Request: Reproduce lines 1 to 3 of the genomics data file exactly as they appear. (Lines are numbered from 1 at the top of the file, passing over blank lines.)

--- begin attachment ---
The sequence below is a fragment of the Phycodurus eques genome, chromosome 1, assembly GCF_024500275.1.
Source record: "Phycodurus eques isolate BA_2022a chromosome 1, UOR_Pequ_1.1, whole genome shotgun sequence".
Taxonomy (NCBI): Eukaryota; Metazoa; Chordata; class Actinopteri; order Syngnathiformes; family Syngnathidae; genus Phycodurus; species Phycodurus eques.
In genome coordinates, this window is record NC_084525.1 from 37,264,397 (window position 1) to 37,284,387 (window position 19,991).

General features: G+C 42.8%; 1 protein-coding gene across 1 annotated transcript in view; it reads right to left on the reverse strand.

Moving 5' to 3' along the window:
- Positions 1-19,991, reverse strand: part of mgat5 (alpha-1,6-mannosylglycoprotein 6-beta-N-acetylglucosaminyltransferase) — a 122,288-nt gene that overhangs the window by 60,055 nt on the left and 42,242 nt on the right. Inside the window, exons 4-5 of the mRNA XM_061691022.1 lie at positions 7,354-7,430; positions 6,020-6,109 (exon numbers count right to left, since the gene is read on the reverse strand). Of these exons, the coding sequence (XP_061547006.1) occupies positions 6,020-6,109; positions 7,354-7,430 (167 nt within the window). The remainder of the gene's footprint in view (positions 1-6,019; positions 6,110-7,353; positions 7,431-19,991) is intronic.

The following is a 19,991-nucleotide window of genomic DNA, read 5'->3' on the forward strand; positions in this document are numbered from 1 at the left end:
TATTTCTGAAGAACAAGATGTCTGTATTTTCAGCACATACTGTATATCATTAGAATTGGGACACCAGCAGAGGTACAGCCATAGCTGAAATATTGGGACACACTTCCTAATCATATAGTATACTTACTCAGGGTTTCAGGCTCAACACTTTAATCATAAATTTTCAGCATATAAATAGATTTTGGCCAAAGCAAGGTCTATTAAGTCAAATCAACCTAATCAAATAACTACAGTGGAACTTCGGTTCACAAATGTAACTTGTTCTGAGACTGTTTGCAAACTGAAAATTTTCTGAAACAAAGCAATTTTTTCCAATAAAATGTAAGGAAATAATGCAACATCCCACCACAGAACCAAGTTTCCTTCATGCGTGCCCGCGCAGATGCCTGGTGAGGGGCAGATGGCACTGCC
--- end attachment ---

The sequence below is a fragment of the Phycodurus eques genome, chromosome 1, assembly GCF_024500275.1.
Source record: "Phycodurus eques isolate BA_2022a chromosome 1, UOR_Pequ_1.1, whole genome shotgun sequence".
Taxonomy (NCBI): Eukaryota; Metazoa; Chordata; class Actinopteri; order Syngnathiformes; family Syngnathidae; genus Phycodurus; species Phycodurus eques.